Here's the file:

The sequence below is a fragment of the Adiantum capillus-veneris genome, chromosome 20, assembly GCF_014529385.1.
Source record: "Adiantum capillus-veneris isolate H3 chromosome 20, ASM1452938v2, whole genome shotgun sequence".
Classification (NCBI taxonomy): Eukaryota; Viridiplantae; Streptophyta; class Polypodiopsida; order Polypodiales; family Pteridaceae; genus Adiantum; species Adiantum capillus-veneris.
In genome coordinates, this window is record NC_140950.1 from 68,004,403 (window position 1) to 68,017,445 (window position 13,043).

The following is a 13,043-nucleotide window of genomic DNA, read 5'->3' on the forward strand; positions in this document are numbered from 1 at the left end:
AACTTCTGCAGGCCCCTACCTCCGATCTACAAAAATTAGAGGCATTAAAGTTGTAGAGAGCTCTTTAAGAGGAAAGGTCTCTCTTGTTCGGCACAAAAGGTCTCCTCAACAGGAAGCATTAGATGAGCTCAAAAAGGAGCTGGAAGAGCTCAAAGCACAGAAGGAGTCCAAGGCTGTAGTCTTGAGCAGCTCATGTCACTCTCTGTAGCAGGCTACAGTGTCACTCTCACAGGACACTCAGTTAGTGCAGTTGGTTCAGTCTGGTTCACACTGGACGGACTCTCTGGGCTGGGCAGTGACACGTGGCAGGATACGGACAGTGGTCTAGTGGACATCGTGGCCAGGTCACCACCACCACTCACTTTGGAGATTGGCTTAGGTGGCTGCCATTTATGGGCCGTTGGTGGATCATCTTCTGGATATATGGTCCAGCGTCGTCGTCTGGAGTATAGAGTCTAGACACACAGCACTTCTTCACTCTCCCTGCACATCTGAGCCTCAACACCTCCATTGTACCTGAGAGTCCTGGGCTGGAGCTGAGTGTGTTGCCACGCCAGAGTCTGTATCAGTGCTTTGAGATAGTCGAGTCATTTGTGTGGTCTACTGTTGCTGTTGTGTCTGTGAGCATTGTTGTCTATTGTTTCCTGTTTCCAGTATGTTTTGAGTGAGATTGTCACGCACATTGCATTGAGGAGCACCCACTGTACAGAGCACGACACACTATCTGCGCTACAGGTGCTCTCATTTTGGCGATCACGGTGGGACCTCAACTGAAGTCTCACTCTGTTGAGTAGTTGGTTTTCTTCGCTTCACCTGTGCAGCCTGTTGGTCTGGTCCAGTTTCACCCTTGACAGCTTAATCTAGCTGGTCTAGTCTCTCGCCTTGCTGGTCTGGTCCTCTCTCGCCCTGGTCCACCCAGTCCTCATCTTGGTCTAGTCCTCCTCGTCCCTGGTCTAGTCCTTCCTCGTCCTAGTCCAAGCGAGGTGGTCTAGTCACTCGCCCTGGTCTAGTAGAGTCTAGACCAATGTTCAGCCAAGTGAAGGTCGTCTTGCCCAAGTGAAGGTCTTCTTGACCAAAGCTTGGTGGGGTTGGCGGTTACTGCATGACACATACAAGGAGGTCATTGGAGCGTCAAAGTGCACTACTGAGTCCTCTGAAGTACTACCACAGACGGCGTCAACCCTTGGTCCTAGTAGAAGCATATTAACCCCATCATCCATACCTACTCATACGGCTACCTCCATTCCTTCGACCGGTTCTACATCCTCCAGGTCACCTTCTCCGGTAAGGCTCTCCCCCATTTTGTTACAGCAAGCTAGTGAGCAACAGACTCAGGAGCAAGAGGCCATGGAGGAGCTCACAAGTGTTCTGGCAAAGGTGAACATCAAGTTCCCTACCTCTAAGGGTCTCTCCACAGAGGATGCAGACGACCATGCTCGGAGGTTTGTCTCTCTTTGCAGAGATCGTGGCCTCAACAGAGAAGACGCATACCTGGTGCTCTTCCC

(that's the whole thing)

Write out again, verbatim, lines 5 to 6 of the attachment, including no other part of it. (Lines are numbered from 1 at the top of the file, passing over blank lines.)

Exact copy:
The following is a 13,043-nucleotide window of genomic DNA, read 5'->3' on the forward strand; positions in this document are numbered from 1 at the left end:
AACTTCTGCAGGCCCCTACCTCCGATCTACAAAAATTAGAGGCATTAAAGTTGTAGAGAGCTCTTTAAGAGGAAAGGTCTCTCTTGTTCGGCACAAAAGGTCTCCTCAACAGGAAGCATTAGATGAGCTCAAAAAGGAGCTGGAAGAGCTCAAAGCACAGAAGGAGTCCAAGGCTGTAGTCTTGAGCAGCTCATGTCACTCTCTGTAGCAGGCTACAGTGTCACTCTCACAGGACACTCAGTTAGTGCAGTTGGTTCAGTCTGGTTCACACTGGACGGACTCTCTGGGCTGGGCAGTGACACGTGGCAGGATACGGACAGTGGTCTAGTGGACATCGTGGCCAGGTCACCACCACCACTCACTTTGGAGATTGGCTTAGGTGGCTGCCATTTATGGGCCGTTGGTGGATCATCTTCTGGATATATGGTCCAGCGTCGTCGTCTGGAGTATAGAGTCTAGACACACAGCACTTCTTCACTCTCCCTGCACATCTGAGCCTCAACACCTCCATTGTACCTGAGAGTCCTGGGCTGGAGCTGAGTGTGTTGCCACGCCAGAGTCTGTATCAGTGCTTTGAGATAGTCGAGTCATTTGTGTGGTCTACTGTTGCTGTTGTGTCTGTGAGCATTGTTGTCTATTGTTTCCTGTTTCCAGTATGTTTTGAGTGAGATTGTCACGCACATTGCATTGAGGAGCACCCACTGTACAGAGCACGACACACTATCTGCGCTACAGGTGCTCTCATTTTGGCGATCACGGTGGGACCTCAACTGAAGTCTCACTCTGTTGAGTAGTTGGTTTTCTTCGCTTCACCTGTGCAGCCTGTTGGTCTGGTCCAGTTTCACCCTTGACAGCTTAATCTAGCTGGTCTAGTCTCTCGCCTTGCTGGTCTGGTCCTCTCTCGCCCTGGTCCACCCAGTCCTCATCTTGGTCTAGTCCTCCTCGTCCCTGGTCTAGTCCTTCCTCGTCCTAGTCCAAGCGAGGTGGTCTAGTCACTCGCCCTGGTCTAGTAGAGTCTAGACCAATGTTCAGCCAAGTGAAGGTCGTCTTGCCCAAGTGAAGGTCTTCTTGACCAAAGCTTGGTGGGGTTGGCGGTTACTGCATGACACATACAAGGAGGTCATTGGAGCGTCAAAGTGCACTACTGAGTCCTCTGAAGTACTACCACAGACGGCGTCAACCCTTGGTCCTAGTAGAAGCATATTAACCCCATCATCCATACCTACTCATACGGCTACCTCCATTCCTTCGACCGGTTCTACATCCTCCAGGTCACCTTCTCCGGTAAGGCTCTCCCCCATTTTGTTACAGCAAGCTAGTGAGCAACAGACTCAGGAGCAAGAGGCCATGGAGGAGCTCACAAGTGTTCTGGCAAAGGTGAACATCAAGTTCCCTACCTCTAAGGGTCTCTCCACAGAGGATGCAGACGACCATGCTCGGAGGTTTGTCTCTCTTTGCAGAGATCGTGGCCTCAACAGAGAAGACGCATACCTGGTGCTCTTCCC